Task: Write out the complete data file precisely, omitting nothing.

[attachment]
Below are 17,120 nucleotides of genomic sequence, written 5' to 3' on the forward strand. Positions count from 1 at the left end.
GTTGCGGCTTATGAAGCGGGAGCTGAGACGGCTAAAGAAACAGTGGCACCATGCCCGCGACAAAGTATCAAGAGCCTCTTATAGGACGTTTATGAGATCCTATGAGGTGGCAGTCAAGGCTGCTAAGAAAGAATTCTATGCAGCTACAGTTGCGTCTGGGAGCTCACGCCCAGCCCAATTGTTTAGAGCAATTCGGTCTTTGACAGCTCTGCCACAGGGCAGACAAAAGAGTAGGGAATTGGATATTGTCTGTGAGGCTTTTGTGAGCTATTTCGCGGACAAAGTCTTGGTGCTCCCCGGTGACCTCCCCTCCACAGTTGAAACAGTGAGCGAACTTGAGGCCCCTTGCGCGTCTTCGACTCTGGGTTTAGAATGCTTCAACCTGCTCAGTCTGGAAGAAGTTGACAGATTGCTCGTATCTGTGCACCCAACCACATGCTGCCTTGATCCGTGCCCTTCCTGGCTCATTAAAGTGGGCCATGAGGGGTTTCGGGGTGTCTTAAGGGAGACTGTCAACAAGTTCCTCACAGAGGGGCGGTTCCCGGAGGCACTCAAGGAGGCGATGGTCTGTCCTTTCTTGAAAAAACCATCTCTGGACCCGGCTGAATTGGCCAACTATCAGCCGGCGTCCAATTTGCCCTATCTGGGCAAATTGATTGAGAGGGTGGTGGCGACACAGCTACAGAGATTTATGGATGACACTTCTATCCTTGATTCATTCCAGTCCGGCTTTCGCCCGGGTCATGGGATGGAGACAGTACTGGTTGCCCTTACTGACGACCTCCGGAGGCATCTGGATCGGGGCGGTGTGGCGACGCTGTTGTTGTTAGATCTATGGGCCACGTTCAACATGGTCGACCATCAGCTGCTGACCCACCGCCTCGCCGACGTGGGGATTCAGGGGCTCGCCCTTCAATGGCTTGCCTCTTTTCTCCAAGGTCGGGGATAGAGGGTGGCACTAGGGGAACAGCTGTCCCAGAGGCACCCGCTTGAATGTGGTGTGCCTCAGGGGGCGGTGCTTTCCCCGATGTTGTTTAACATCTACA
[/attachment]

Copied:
Below are 17,120 nucleotides of genomic sequence, written 5' to 3' on the forward strand. Positions count from 1 at the left end.
GTTGCGGCTTATGAAGCGGGAGCTGAGACGGCTAAAGAAACAGTGGCACCATGCCCGCGACAAAGTATCAAGAGCCTCTTATAGGACGTTTATGAGATCCTATGAGGTGGCAGTCAAGGCTGCTAAGAAAGAATTCTATGCAGCTACAGTTGCGTCTGGGAGCTCACGCCCAGCCCAATTGTTTAGAGCAATTCGGTCTTTGACAGCTCTGCCACAGGGCAGACAAAAGAGTAGGGAATTGGATATTGTCTGTGAGGCTTTTGTGAGCTATTTCGCGGACAAAGTCTTGGTGCTCCCCGGTGACCTCCCCTCCACAGTTGAAACAGTGAGCGAACTTGAGGCCCCTTGCGCGTCTTCGACTCTGGGTTTAGAATGCTTCAACCTGCTCAGTCTGGAAGAAGTTGACAGATTGCTCGTATCTGTGCACCCAACCACATGCTGCCTTGATCCGTGCCCTTCCTGGCTCATTAAAGTGGGCCATGAGGGGTTTCGGGGTGTCTTAAGGGAGACTGTCAACAAGTTCCTCACAGAGGGGCGGTTCCCGGAGGCACTCAAGGAGGCGATGGTCTGTCCTTTCTTGAAAAAACCATCTCTGGACCCGGCTGAATTGGCCAACTATCAGCCGGCGTCCAATTTGCCCTATCTGGGCAAATTGATTGAGAGGGTGGTGGCGACACAGCTACAGAGATTTATGGATGACACTTCTATCCTTGATTCATTCCAGTCCGGCTTTCGCCCGGGTCATGGGATGGAGACAGTACTGGTTGCCCTTACTGACGACCTCCGGAGGCATCTGGATCGGGGCGGTGTGGCGACGCTGTTGTTGTTAGATCTATGGGCCACGTTCAACATGGTCGACCATCAGCTGCTGACCCACCGCCTCGCCGACGTGGGGATTCAGGGGCTCGCCCTTCAATGGCTTGCCTCTTTTCTCCAAGGTCGGGGATAGAGGGTGGCACTAGGGGAACAGCTGTCCCAGAGGCACCCGCTTGAATGTGGTGTGCCTCAGGGGGCGGTGCTTTCCCCGATGTTGTTTAACATCTACA